We’ll all admit that it’s more than tedious to be registering on a new site since the password requires you to use small and big letters, numbers, symbols, hieroglyphics, Latin proverbs, and the long-forgotten language of the Mayans – with no spaces. Over time password requirements have become more and more elaborate. However, these requirements are put in place for the sole reason of protecting your data (both private and personal). It’s recommended that you use random passwords or even full phrases and change them at least every three months to ensure the best results. Also, try not to use the same password on every service and every device you have – yes, it’s easier, but it can lead you to trouble down the line.
A step above a singular password (no matter how complex) is two-factor authentication.
Before, when smartphones were seen only on SF shows, tokens were used for two-factor authentication, almost exclusively by banks. Now, with access to the hardware and affordable internet virtually everywhere, two-factor authentication is easily implemented through various apps we use daily.
4. Keep your (antivirus) software up to date
This one is essentially a no-brainer. As we’ve already mentioned, hackers and security experts are in a vicious cycle trying to outdo one another. Every time some new malicious software pops up, not long after, so does a patch that guards against it.
Suppose you aren’t regularly updating your antivirus software and your software in general, for that matter. In that case, you’ll be falling behind in that cycle and therefore leaving the door wide open for intrusions. Luckily, most software nowadays, from operating systems on all devices to antivirus apps and everything in between, has automated updates. With this feature turned on, you won’t have to keep track of all the newly released updates; at most, you’ll be required to authorize an installation, but more often than not, the process is done in the background without you even knowing it.
5. Use firewalls
Very similar to antivirus software, firewalls work great as the first line of defense against anything that could potentially be thrown at you. In some cases, you’ll be notified that harmful software is trying to access your data, and in other cases, that software will be outright blocked.
Default firewalls come from several places – both Windows and macOS have an integrated firewall on which you can change the settings for more or less protection. Additionally, your router should also have a firewall built in to protect the network at the source.
The bad aspect of firewalls is the effect they have on performance. Because they screen everything that comes their way, you’ll sometimes experience more strain put on your computer, making everything slower than it would be without a firewall. Still, somehow, that’s a small price to pay for the added security.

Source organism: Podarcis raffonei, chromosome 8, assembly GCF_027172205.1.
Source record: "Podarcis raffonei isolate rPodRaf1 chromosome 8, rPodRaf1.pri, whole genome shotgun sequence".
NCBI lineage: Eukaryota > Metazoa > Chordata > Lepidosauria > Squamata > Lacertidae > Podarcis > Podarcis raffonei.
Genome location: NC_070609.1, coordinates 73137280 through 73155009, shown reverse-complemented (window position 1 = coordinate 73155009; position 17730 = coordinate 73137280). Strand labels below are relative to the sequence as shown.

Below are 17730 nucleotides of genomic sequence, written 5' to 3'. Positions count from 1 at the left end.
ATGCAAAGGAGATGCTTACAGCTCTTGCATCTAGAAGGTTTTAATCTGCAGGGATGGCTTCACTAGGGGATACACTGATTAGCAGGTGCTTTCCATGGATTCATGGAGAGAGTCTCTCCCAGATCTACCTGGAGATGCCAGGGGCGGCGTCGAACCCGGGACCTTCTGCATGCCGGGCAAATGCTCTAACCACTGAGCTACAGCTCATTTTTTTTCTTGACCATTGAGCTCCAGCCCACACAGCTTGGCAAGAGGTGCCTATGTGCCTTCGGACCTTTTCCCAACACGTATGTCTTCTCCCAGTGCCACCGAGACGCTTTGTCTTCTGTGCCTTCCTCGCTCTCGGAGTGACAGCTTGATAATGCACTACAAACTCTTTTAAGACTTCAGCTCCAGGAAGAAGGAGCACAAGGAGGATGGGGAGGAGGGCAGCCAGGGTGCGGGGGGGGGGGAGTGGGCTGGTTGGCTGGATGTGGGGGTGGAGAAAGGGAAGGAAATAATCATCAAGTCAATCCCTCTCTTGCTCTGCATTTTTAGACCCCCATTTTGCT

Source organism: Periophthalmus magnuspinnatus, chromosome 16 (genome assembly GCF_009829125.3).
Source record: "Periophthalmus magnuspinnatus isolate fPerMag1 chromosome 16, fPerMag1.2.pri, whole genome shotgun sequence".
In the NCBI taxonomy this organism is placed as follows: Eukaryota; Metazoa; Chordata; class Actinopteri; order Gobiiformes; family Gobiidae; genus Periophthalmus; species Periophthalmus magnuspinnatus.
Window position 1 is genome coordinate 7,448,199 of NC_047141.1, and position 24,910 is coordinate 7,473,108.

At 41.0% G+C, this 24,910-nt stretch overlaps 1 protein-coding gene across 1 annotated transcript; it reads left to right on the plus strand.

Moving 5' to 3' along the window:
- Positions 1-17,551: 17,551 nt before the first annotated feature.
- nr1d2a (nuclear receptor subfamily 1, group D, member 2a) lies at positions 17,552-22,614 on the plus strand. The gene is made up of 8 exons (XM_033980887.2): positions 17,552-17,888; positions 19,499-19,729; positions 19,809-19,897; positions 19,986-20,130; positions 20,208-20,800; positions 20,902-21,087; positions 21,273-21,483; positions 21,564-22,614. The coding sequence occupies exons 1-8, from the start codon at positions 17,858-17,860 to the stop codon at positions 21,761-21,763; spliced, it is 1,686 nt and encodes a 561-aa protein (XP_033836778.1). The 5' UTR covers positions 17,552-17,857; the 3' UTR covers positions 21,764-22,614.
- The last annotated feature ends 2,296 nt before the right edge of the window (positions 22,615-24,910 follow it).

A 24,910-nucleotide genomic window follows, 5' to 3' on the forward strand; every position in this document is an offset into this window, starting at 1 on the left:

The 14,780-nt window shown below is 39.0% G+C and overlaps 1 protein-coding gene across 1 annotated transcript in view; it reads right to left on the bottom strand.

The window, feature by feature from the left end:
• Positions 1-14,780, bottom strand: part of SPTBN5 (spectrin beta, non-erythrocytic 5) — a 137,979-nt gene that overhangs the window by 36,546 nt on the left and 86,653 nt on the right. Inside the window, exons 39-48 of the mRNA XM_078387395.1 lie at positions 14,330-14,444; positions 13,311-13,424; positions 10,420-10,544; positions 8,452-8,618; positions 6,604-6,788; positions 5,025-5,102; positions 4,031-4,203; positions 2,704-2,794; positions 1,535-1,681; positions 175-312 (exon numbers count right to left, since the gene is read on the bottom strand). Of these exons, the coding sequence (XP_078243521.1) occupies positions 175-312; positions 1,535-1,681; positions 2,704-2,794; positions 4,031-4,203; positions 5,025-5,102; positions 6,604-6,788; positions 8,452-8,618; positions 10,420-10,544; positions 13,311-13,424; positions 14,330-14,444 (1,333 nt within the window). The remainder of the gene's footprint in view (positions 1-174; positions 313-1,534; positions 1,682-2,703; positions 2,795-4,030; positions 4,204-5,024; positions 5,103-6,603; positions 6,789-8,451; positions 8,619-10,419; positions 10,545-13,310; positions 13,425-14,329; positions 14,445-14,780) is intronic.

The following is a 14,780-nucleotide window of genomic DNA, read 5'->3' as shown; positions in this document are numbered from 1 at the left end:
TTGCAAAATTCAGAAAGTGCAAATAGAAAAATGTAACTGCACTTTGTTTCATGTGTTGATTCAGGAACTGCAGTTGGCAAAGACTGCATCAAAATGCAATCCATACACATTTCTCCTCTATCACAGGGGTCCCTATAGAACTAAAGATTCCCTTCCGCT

As you would expect, the stronger your hardware and internet connection, the less you’ll feel everything slowing down.
6. Backup your data
You should always backup your work. There probably isn’t one person among us that hasn’t been told that at least once. Unfortunately for us, it’s hard to learn from someone else’s mistakes, and usually, we have to lose some data before we wise up.
Backups should be made both on the cloud, for easy access anywhere you are, and on physical drives not connected to the web for extra security. Having backups in place will not directly protect you from a potential attack but will make coping with it much easier. Even if you ultimately have to break everything down and start anew, it will be that much simpler and quicker because of the data you’ve backed up.
You could set up automatic backups that transfer your data to the cloud, or you could transfer the data manually onto an external hard drive, for example – there are many ways of going about the backup process, but one thing can’t be denied; it’s one of the crucial steps you can take in order to improve your cybersecurity.
7. Follow up on current news in cybersecurity
This last measure is also the one with the broadest reach. You won’t know what software is best to use if you don’t know what the threats are. Of course, nobody expects you to suddenly become a certified expert by reading an article or two, but in order to ensure your protection, you’ll need to read up on these topics and do so from the perspective of both sides.
The first thing would be to know the threats that are circulating the web at a given moment. The second is to know what software has been developed in response to these threats and implement it accordingly.
Some of these methods don’t require any direct action on your part. On the other hand, others give more access to a hacker but require some type of action from you. Something along the lines of giving away your data in a phishing email and/or opening unsafe files. In those instances, the fallout could be drastic and far-reaching (leaving entire operating systems in a nonfunctional state in worst-case scenarios). So, knowing what the most commonly used threats at any given time are, is invaluable.
New attack methods are being devised every day, and sure, much of the protection you’ll need is automated nowadays, but there are still some actions you’ll have to take manually for full protection.
It’s important to stay ahead of the curve, so you don’t get blindsided and find your data lost, or even worse, stolen.
We’ve listed some of the simplest yet most effective ways to prevent anything like that from happening, and all of them are worth looking into, especially if it is something as painless as going through a list and picking the best option for yourself, as you’ll do with the VPNSurfers database.